NVIDIA nForce4 Chipset Preview

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nTune and Conclusion

One of NVIDIA's principal strengths that it has leveraged time and again to establish an advantage over other hardware manufacturers is its software programming aptitude. Hardware can only be as good as the software backing it, and an excellent driver team garnered NVIDIA quite a bit of support early on with graphics cards.

NVIDIA is again flexing that muscle with nTune, a performance configuration utility that retains functionality introduced previously by the company's software development team and several other features as well, including the ability to tweak NVIDIA graphics processors that belong to the GeForce FX family and newer.

nTune
Encouraging the incorrigible

Overclockers and other performance enthusiasts are a persistent bunch, and while manufacturers insist that running hardware beyond specifications will void the accompanying warranty, most just don't seem to care or are comfortable enough under the proverbial hood to make changes without damaging anything. NVIDIA recognizes the demand for more advanced configuration tools and has responded with the nForce4's nTune application, available for every model of the chipset.

The main page of nTune facilitates navigation throughout the utility. As you can see, it enables automatic tuning options, including settings to optimize for memory, disk I/O, graphics, or overall system performance. There are also a handful of benchmarks to compare one configuration against another and a hardware monitor to keep track of platform health.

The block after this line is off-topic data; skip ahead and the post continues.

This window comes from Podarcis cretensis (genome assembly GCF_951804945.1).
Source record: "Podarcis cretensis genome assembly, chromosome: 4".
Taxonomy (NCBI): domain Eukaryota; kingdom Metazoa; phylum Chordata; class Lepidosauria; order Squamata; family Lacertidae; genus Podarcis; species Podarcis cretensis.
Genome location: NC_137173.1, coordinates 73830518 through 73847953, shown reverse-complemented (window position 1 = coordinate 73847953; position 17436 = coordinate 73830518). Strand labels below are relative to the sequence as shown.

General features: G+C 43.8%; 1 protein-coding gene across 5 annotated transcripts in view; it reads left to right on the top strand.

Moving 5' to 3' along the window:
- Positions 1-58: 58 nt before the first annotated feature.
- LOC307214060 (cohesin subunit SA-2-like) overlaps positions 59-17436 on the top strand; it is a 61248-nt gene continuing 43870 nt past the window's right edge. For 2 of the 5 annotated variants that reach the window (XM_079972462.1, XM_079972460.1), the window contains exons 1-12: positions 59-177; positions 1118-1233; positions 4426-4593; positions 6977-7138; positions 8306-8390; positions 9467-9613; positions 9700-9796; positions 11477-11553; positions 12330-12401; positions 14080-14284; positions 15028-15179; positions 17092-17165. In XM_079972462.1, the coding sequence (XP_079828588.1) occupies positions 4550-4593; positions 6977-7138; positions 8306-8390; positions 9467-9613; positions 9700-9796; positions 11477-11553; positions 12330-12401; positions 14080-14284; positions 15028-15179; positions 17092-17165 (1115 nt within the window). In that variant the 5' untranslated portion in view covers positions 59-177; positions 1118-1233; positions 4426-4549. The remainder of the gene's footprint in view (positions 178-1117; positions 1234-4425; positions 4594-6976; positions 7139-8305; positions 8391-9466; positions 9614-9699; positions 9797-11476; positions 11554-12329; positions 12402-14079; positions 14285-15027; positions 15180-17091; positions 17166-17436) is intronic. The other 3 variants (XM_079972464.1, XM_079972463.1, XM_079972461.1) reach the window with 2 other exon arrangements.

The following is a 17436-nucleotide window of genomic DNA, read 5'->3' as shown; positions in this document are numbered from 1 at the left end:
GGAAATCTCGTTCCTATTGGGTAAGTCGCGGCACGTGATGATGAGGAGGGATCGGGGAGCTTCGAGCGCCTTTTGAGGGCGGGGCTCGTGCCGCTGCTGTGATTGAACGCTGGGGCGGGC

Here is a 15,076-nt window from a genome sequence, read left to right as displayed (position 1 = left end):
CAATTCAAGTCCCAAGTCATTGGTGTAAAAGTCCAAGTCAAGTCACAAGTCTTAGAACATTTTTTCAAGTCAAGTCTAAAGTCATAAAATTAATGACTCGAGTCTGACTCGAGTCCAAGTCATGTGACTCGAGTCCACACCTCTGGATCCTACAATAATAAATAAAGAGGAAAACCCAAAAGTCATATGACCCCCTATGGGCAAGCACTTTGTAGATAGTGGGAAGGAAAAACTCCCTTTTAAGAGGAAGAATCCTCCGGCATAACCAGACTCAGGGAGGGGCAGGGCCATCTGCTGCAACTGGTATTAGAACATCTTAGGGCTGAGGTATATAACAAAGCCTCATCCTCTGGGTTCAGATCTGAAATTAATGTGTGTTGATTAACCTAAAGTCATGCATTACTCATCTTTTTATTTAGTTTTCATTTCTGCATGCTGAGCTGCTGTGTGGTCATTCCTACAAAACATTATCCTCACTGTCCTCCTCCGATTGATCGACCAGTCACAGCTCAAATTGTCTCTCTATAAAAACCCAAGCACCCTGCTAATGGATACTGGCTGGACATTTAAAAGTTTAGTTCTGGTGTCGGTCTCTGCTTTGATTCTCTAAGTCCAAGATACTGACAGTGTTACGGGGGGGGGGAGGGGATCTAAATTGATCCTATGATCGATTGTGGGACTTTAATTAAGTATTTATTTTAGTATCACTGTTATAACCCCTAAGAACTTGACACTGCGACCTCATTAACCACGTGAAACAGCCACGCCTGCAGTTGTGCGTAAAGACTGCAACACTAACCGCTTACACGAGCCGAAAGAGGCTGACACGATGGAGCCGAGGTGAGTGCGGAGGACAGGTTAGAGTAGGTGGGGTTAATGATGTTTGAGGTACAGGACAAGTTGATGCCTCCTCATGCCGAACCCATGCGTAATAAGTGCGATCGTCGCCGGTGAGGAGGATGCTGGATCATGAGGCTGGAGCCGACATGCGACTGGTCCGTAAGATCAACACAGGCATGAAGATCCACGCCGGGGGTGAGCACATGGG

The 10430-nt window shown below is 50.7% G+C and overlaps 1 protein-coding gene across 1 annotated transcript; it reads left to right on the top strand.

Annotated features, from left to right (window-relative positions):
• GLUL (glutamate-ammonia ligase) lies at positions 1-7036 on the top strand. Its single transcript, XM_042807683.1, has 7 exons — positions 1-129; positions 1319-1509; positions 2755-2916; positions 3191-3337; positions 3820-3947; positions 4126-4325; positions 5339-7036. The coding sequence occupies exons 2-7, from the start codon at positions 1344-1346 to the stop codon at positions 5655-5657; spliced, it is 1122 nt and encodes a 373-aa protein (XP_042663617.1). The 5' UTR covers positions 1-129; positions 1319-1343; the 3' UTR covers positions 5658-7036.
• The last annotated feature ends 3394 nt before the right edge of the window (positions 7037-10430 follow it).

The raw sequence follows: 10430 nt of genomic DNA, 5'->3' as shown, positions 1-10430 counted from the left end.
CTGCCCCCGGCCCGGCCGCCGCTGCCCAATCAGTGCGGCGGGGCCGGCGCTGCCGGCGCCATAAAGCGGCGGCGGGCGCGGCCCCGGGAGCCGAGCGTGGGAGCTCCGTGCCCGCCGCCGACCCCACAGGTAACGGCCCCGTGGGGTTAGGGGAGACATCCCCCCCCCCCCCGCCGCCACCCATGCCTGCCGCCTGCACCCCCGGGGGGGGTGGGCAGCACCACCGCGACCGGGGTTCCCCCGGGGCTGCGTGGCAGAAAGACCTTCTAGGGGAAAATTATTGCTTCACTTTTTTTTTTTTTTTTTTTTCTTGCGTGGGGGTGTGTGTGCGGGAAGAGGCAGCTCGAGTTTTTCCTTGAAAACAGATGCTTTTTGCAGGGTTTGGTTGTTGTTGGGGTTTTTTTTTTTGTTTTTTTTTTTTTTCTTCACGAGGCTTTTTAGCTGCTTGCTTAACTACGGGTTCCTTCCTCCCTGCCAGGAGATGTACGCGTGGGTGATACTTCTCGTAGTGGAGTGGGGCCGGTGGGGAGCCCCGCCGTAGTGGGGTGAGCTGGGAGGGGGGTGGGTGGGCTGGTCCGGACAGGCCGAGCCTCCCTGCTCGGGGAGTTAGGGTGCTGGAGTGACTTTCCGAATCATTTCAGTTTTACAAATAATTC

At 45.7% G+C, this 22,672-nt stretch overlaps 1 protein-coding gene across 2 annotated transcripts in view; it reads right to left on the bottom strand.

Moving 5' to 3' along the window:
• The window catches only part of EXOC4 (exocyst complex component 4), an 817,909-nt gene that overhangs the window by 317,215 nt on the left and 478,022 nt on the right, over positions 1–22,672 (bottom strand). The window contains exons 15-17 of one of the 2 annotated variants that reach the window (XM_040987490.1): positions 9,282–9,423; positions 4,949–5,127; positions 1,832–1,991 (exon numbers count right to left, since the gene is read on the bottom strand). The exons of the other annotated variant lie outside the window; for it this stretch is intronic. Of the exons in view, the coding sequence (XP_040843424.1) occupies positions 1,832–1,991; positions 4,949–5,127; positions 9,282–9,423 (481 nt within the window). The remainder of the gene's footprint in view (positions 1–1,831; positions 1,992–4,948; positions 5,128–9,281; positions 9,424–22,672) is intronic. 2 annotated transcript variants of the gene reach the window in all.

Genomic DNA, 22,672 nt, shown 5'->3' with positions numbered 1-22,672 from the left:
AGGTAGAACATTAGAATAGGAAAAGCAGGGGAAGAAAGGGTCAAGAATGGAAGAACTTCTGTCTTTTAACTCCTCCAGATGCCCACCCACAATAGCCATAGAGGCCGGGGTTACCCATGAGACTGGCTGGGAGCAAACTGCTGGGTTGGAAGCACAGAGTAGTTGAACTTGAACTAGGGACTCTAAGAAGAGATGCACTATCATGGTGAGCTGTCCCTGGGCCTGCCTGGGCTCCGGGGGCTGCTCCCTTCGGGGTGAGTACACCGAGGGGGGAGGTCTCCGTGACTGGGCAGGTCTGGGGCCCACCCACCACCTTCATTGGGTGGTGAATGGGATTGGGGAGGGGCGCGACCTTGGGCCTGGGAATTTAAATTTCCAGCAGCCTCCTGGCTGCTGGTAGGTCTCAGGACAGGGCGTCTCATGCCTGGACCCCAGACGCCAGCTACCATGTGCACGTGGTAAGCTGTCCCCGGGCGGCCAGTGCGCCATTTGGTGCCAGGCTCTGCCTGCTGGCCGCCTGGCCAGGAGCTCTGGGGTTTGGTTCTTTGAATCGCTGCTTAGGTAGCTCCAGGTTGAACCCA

There are options for tweaking memory timings, the HyperTransport bus, and as mentioned, the graphics card clock settings, if you're running an NVIDIA card. The utility comes with a Windows-based BIOS flash utility and an app for creating a support log.

 

NVIDIA's nForce4 chipset is exciting in several regards and disappointing in a couple. To begin, there's no denying that the inclusion of PCI Express support is a much-needed boon for AMD. In fact, it can certainly be argued that NVIDIA's own optimizations top Intel's best work.

SLI is the big news, of course. The ability to support two of NVIDIA's graphics cards is purportedly enabled by Intel's E7525 workstation chipset and VIA claims that its upcoming K8T890 Pro will also work with two graphics cards; however, nForce4 is obviously NVIDIA's platform of choice.

Then there are the storage features. It's hard to imagine that 3 Gbps Serial ATA drives will do much for performance; that standard is most effective when multiple drives are connected to a port expander - a feature of Serial ATA II that nForce4 doesn't support. But the combined effect of NVIDIA's comprehensive RAID support, the troubleshooting features, and RAID morphing out-class any other chipset. The platform's networking features are also impressive and the inclusion of an accelerated hardware firewall is a welcome addition for those who were already impressed with nForce3 250Gb's super-fast networking controller.

Unfortunately, there's still nothing in the way of tricked out audio. SoundStorm was an integral part of the nForce and nForce2 chipsets. It didn't make a return with nForce3 and again, those who opt for nForce4 will have to do with standard AC'97. Then there's the issue of integrated graphics, though the potential market for that feature has to be relatively small.  Regardless, all told, the nForce 4 is an impressive offering to say the least, that will continue to drive NVIDIA's presence in the mainstream chipset market moving forward.  Motherboard OEMs are already lining boards up for us here in the testing queue.  Stick around as we'll have benchmark numbers from our reference system following here shortly as well.

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